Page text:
Brett: I Thought about this the other day actually, and I, I think I got to about a hundred over the years. I think I've probably inducted 80 or more where councillors have been elected, and my job has been to help them come into the organisation as a councillor, and talk them through the first couple of months and help them. So yeah, I've seen a fair bit, I've seen some really good councillors, and some really good community mining councillors, and others, through the eyes have been pretty wide open when they've come in as well, they suddenly realise what they've signed up for.
Rob: Well, let's, let's talk about that, because essentially this podcast is about talking to people who are considering becoming councillors. So, through your experience, what do you think makes a really good first time councillor?
Brett: That's a good question. I think that the first time councillors the best ones I've seen, are the ones who are prepared to listen, and to listen to alternative points of view. Don't come in with fixed ideas, because inevitably the perceptions when you're running through an election are very different to the reality once you're inside the organisation, and working as a councillor. So the ability to listen, the ability to learn a lot.
I've seen councillors come in on a single issue, and all of a sudden they're having to deal with everything else. They might come in about a, getting a toilet block done in a park or something in their local community. That might have got them enthused to run for council. And they might get that done in the first two years, and then all of a sudden, they're dealing with everything else from garbage contracts through to performing arts centres, or development applications, or economic development policies. You, you've really got to get your head around a lot of different issues when you come in, and you've got to learn a lot.
Rob: Is that what you would say would be the most challenging thing for a new councillor is to come in with their eyes wide open about the entire role?
Brett: Yeah, I think so. The one thing, if I look back over all of the councillors who I've helped to settle into an organisation, or inducted in and helped them move in, the one thing I've heard the most is, "Gosh, there's more to it than I thought." The breadth of issues we deal with as a, as a local government is astonishing to a lot of people who haven't been around local government before.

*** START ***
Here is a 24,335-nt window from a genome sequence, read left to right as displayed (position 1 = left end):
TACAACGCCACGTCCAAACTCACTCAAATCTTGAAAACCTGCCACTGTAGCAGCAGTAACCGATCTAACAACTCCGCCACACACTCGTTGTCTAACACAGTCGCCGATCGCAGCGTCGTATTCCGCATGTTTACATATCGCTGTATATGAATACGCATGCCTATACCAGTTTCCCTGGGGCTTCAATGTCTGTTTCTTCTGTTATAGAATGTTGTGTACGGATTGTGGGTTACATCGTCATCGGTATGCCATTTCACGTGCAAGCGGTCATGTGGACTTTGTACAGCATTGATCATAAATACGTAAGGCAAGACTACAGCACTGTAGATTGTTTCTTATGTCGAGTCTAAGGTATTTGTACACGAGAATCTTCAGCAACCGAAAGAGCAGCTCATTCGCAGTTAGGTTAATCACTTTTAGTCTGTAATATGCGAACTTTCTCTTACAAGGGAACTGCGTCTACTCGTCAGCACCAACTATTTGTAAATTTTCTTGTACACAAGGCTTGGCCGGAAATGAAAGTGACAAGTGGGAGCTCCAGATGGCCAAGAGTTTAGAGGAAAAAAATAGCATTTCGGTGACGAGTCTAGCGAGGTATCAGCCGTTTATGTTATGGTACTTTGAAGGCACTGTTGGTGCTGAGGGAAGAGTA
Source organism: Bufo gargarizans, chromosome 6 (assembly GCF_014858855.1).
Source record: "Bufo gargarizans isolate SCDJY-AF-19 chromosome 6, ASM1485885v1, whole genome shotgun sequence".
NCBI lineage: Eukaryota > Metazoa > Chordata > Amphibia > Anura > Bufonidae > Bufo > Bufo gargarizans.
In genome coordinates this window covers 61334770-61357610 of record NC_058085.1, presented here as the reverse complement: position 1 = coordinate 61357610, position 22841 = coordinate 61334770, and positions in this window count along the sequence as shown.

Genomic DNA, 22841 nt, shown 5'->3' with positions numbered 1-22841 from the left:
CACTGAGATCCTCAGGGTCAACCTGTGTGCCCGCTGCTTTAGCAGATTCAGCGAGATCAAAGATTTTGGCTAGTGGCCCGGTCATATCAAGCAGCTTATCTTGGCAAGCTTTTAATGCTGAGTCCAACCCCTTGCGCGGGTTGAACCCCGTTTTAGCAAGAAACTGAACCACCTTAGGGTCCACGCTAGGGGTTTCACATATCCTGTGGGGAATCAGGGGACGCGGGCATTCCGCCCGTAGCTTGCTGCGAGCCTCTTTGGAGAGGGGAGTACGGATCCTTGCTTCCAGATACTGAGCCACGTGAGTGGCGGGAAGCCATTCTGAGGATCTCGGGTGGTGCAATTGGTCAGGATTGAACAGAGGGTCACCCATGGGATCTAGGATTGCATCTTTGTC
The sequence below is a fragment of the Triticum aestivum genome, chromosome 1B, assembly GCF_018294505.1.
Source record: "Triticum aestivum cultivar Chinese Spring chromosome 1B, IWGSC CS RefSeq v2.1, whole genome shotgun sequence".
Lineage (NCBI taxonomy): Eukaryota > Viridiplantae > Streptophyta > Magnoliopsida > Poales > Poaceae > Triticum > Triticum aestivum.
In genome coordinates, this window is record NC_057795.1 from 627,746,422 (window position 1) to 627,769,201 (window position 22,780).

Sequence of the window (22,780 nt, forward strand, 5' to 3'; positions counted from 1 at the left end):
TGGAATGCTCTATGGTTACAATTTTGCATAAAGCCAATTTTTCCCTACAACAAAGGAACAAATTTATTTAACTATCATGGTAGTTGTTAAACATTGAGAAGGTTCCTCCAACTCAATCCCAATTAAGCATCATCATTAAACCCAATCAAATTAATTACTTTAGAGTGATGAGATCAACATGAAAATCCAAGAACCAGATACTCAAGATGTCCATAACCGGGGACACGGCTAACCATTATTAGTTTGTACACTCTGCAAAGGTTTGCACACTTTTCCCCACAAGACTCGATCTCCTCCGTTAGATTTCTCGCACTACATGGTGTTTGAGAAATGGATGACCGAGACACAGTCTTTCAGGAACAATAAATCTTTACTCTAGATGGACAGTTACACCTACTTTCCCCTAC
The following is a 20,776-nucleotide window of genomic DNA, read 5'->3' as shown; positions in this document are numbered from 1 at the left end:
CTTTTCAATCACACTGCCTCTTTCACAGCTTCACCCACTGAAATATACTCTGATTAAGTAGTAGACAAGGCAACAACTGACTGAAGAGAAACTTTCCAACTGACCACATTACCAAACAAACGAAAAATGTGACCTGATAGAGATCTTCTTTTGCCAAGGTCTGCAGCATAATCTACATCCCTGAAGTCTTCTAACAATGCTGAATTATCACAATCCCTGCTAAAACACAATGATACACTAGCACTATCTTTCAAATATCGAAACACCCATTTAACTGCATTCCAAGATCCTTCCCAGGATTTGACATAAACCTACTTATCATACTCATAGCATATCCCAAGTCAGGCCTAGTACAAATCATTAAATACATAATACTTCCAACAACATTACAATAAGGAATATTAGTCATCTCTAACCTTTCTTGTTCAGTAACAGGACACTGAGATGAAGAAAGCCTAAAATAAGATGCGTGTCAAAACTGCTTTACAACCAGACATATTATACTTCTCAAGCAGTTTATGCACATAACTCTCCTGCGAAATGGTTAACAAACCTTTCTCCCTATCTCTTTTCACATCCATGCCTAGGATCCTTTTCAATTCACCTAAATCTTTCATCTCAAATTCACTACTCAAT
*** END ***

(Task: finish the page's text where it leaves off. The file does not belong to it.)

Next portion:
So if you haven't, if you're thinking about running, one of the things I would suggest you do, is to go and sit in on a few council meetings. Read all the council agendas and see the variety of things that the councillors are being asked to consider. You don't have to be an expert on all those things. You don't have to be a, an engineer, or an accountant, or a town planner. You need to understand some of the principles that those issues arise. But listen to the advice, you've got good senior staff who can normally give good advice as well.
Rob: The Department, on its website has some, some guiding materials as well, which suggests that anyone who is looking to put their hand up for representation, has a, has a look on the Department website.
Brett: That's true. The Department's got some good material there. And the main thing is, even if you're, when you're elected, don't think your training or your knowledge gathering stops there. It can go on for months and years. I always think that it takes at least 12 to 18 months for a new councillor to get their head around all the issues. So there's lots of courses available. It said the Department's got some good information on its website. Local Government Association of Queensland as well, provides good support for councillors. There's a lot of range of material that will really help councillors come to grips with the issues you've got to deal with.
You've got to deal with the budget normally, within three months of getting elected. And that budget, depending on the size of the council, could be much bigger than what you're used to, running your home budget or small business budget or whatever. In my Council's case, it was over a hundred million dollars. And new councillors are coming in, trying to work out how to have input into setting a budget for over a hundred million dollars. Quite a challenge.
Rob: Do you think that that challenge differs though, from council to council, and Brett, depending on the size of the council itself?
Brett: Not, not necessarily. The principles generally tend to be the same, regardless of the size of the council. It's just a few more zeros on the end of some of the, the bigger budgets, but the principles are the same. What can we do for our community? What can our community afford in terms of the level of service that we need to provide? What are they prepared to pay for rates? What's important to my community? So those are, the ability to understand and engage with the community to find out what's important to them, and how to shape a policy response through a budget process, should be the same in every council. Just the scale is a bit different.
Rob: I imagine there's, there's one key characteristic of, of all first time councillors or anyone putting their hand up for election, and that is that they are passionate about their community.